In 2012, The Finks MC was the first club in Australia to be declared a criminal organisation
Members lost their jobs, some were forced interstate to sustain a livelihood and most of the Queensland chapter sold their bikes to fight the legislation in the High Court.
We won the decision but couldn’t afford to fund the appeal.
The following year in Queensland, the controversial Vicious Lawless Association Disestablishment (VLAD) Act was introduced to “come down harshly on outlaw motorcycle gangs and their members”.
The club was backed into a corner and forced to think deeply about its purpose.
We had to “stick fat”; remain loyal to one another against all odds.
Each chapter voted to reinvent itself and decide whether to patch over to an international club that rocked the same black and white colours as us: The Mongols MC.
It was a vote for survival. The problem was that we were proud of the Finks’ roots as an unapologetic Australian motorcycle club with a history that stretched back to 1969.
As a migrant member, I assumed it was a no brainer but some of my Anglo brothers felt like they were turning their backs on the larrikin Aussie spirit of the Finks MC.
It was a uniquely Australian club, our patches were jovial caricatures of the drunk jester from the Wizard of Id cartoon — caricatures that somehow infected the members with an uncanny ability to treat life like a funny fantasy.
The Mongols MC was an opportunity to learn from previous mistakes.
There were more rules, members of rank were in communication with the mother chapter in Los Angeles and the war-torn history of true outlaw motorcycle culture — of disenfranchised vets returning from the Vietnam war — was vivid in the militant architecture of the club.
Outside the clubhouse, my circle of knockabouts was moving deeper into the shadows of the city’s underbelly.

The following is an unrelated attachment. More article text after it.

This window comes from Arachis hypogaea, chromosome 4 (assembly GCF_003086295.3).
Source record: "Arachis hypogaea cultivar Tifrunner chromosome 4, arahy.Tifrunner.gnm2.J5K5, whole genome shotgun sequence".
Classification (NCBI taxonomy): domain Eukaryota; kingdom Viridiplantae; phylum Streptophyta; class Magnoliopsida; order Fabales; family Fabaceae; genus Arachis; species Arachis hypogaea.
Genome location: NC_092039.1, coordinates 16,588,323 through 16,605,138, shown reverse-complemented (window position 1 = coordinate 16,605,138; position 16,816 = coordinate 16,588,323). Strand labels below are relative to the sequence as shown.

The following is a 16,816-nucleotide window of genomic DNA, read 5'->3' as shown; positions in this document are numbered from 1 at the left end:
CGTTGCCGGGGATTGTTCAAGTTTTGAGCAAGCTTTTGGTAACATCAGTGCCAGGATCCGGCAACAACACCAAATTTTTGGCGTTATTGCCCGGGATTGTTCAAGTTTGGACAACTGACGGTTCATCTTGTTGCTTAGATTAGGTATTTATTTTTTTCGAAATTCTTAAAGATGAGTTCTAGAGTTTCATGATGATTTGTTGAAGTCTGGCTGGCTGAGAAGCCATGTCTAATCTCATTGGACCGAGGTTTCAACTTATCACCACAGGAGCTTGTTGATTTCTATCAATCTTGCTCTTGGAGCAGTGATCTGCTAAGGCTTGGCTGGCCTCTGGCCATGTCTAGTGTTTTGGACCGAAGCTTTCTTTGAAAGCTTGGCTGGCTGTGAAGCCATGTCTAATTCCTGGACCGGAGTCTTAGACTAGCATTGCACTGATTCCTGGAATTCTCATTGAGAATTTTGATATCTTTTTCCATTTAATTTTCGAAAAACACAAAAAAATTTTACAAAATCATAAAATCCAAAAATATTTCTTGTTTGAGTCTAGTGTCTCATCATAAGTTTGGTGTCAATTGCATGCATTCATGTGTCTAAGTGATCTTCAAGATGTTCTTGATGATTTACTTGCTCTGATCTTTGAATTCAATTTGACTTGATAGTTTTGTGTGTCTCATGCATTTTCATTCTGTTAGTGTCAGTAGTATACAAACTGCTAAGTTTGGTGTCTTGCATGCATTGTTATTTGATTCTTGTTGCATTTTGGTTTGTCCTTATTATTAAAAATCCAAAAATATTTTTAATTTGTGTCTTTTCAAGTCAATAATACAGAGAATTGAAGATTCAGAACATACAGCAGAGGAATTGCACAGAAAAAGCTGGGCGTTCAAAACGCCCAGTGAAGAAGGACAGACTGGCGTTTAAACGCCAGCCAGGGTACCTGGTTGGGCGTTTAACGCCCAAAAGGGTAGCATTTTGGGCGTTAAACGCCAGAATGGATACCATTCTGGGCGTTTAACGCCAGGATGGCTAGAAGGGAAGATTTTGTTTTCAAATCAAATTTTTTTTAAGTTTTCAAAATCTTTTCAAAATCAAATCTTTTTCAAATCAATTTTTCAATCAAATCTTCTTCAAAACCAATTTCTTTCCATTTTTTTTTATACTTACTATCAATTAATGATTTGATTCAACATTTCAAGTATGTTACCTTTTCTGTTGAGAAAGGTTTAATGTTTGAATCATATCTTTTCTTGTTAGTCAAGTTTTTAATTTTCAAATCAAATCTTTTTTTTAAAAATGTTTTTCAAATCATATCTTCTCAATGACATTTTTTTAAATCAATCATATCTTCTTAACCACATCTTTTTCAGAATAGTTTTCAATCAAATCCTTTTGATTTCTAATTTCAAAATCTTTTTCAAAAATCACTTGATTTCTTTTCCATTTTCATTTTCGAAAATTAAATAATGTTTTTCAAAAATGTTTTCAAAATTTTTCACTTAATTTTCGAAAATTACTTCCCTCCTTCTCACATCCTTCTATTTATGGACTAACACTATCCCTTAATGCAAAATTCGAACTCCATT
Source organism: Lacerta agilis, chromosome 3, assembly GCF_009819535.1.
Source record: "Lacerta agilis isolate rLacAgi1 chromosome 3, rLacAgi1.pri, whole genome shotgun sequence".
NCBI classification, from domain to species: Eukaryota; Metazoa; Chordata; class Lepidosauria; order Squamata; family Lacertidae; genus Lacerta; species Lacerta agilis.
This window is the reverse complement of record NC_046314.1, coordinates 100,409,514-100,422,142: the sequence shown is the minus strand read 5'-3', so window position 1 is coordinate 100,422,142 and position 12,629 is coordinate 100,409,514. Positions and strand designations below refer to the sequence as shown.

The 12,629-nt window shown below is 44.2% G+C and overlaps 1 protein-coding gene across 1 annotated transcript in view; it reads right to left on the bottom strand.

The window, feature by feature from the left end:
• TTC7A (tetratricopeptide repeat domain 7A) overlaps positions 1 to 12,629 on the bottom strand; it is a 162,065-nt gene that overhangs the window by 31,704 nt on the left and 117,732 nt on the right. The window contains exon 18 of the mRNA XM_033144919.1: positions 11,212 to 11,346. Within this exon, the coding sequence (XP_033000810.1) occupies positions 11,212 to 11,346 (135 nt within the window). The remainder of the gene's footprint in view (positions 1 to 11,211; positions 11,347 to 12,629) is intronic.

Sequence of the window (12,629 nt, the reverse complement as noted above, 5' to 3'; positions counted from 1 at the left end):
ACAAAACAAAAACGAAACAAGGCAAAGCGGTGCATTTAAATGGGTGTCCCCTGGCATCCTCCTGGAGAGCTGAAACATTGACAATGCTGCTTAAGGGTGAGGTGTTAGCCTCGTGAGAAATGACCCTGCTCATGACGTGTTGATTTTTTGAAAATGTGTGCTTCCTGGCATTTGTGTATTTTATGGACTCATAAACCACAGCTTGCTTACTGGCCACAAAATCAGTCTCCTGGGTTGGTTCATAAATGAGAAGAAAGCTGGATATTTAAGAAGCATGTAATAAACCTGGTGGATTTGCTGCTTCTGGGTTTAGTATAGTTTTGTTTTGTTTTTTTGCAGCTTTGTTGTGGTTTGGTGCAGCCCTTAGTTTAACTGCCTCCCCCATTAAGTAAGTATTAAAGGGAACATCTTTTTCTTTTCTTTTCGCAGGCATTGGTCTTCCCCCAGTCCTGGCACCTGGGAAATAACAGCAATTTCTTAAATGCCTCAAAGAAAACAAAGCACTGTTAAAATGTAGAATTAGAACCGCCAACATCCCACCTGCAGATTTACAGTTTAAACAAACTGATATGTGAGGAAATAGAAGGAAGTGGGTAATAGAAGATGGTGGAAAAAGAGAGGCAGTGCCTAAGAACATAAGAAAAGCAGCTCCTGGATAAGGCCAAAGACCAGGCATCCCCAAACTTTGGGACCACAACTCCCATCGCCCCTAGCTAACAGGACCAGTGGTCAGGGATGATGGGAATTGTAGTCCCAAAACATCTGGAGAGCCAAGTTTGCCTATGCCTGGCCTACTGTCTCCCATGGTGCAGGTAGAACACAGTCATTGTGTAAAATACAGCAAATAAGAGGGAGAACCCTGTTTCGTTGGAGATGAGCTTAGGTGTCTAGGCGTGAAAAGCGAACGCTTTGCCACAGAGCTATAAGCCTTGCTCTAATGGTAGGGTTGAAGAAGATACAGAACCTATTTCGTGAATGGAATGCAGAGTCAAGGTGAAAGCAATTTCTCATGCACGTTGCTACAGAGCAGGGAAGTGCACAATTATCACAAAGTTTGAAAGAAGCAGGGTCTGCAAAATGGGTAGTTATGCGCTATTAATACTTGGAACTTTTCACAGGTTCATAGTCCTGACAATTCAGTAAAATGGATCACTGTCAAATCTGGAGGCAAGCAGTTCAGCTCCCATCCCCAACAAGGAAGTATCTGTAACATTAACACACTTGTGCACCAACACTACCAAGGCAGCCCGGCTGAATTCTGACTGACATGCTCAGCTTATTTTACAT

Making a new life
In 2015, a close friend of mine was murdered in a drive-by shooting. A few years later, my best friend was shot in unknown circumstances and died. Then a member of our club died in a motorcycle accident.
The following year another close friend was murdered in a drive-by shooting. At least three other associates of mine had died around the same time.
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In my late twenties, I realised I had been to more funerals than weddings. I was forced to dive deep into my sense of purpose and consider what the point of survival or life was.
I sought refuge from the real world in literature and discovered endless possibilities. I learned that the lives of other people are the best life lessons.
So I began writing.
In order to inspire or refocus the lives of other young men — who feel as though crime fills their pockets, offers a sense of belonging or an escape from their situation — I decided to shine a light on the counter-cultural voices we don’t often hear in the media; of prisoners, gang members, terror suspects and criminal outsiders.
Crime reporting often begins with a crime, a crime that becomes the lens through which we view the offender. My objective was to subvert that process by illustrating everything leading to the moment a crime is committed.
I wanted to shed light on the systemic and personal fractures that ferment criminal cultures.
In showing the world where these problems come from, I hoped to show anyone involved a way out.